The US carried out additional airstrikes targeting enemy positions and rocket launchers near Deir ez-Zor in northeast Syria following a rocket attack on coalition bases in the region that injured three US troops on Wednesday, according to a US official.
A number of enemy fighters were killed in the strikes, which was launched from an AC-130 gunship, the official said.
The US launched the latest strikes overnight in response to a rocket attack against two coalition bases housing US troops in Syria in which three US service members suffered minor injuries. In the initial response to the rocket attack on Wednesday, US attack helicopters destroyed three vehicles and the rocket launchers used to carry out the attack, US Central Command said in a statement. Two or three Iranian-backed militants were also killed in the helicopter strike, according to an initial assessment.
The military carried out the strikes with AC-140 gunships, Apache attack helicopters, and M777 howitzers, US Central Command said in a statement.
The Pentagon said a total of four Iranian-backed militants had been killed in the series of US strikes.
“We’ll continue to assess the situation,” Pentagon spokesman Gen. Pat Ryder said at a press briefing on Thursday.
“We will respond appropriately and proportionally to attacks on our servicemembers,” Michael “Erik” Kurilla, commander of US Central Command, said in the statement. “No group will strike at our troops with impunity. We will take all necessary measures to defend our people.”
A US official said the military believes it has once again established deterrence with the latest strikes and that the rapid escalation has culminated.
The military exchanges come at a critical time for US and Iranian relations, as there has been some progress on reviving the Iran nuclear deal, aimed at preventing Tehran from developing nuclear weapons. On Wednesday, a senior administration official emphasized to CNN that there was no link between the strikes launched on Tuesday and efforts to revive the deal, saying the strikes were simply a response to recent Iranian attacks on US forces.
Still, the airstrikes appeared to send a clear signal that deal or not, the US will continue to respond to Iranian provocations.
The strikes are the latest in an ongoing back-and-forth between US forces and Iranian-backed groups in Syria that has quickly escalated. The US said it was not looking for a conflict with Iran but vowed that it would respond to attacks on US forces in the region.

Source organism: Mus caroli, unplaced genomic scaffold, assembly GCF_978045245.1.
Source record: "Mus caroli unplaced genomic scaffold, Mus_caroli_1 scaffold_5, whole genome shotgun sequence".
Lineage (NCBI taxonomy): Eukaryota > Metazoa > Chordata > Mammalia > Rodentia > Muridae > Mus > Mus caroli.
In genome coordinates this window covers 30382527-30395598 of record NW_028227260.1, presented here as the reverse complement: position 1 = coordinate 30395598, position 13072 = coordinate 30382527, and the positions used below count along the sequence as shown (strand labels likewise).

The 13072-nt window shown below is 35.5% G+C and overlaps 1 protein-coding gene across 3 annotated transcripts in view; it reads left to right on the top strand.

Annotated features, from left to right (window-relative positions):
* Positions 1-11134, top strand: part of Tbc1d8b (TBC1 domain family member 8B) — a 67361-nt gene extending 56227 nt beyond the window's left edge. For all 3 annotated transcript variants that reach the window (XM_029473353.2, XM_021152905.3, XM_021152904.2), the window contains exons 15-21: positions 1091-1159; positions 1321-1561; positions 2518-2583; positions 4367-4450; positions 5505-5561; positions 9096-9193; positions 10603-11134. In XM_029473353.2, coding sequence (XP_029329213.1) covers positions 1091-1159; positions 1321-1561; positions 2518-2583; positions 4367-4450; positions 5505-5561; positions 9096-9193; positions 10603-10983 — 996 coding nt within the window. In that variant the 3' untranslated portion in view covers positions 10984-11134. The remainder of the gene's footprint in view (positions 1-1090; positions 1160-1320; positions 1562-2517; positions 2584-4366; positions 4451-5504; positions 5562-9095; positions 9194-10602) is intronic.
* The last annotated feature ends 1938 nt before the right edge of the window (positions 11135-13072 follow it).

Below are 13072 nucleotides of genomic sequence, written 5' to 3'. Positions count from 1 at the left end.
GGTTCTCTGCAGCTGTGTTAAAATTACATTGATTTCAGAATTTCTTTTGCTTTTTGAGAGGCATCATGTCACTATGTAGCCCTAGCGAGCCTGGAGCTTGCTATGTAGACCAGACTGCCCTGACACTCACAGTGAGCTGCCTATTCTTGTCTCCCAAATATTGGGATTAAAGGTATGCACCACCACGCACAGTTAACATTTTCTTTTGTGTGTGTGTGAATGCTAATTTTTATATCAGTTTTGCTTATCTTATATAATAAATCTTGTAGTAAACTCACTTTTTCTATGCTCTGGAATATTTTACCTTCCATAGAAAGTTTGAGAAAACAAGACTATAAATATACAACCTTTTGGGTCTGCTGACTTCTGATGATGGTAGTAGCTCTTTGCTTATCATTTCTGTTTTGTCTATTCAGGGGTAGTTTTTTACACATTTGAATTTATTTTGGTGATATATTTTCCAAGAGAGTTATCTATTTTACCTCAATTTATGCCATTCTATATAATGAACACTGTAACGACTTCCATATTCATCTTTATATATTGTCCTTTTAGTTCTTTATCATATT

Maj. Gen. John Brennan, the commander of Operation Inherent Resolve, said in a statement, “We will not tolerate these brazen attacks, and we will aggressively respond by employing any and all means at our disposal to protect and defend ourselves, our partners and innocent civilians.”
On Tuesday, President Joe Biden ordered airstrikes on Iranian-backed groups in Deir ez-Zor, Syria, that targeted “infrastructure facilities used by groups affiliated with Iran’s Islamic Revolutionary Guard Corps,” Col. Joe Buccino, a spokesman for CENTCOM, previously said in the statement.
A senior administration official told CNN that Biden asked for response options early last week, and the issue was discussed during a national security meeting in the Oval Office when the President was in Washington to sign the Inflation Reduction Act on August 16. On Monday, Biden was briefed on the options by Defense Secretary Lloyd Austin and Joint Chiefs Chairman Gen. Mark Milley, and he ordered the strike after that briefing, the official said.
Iran has condemned the US airstrikes and denied any affiliation to the groups targeted in the location in a statement quoting Iranian foreign ministry spokesperson Nasser Kanani.
“The US attack on Syrian infrastructure and people is a violation of Syria’s sovereignty and territorial integrity,” the statement said.
This story has been updated with additional details.
CNN’s Natasha Bertrand, Ellie Kaufman, Hamdi Alkhshali and Devan Cole contributed to this report.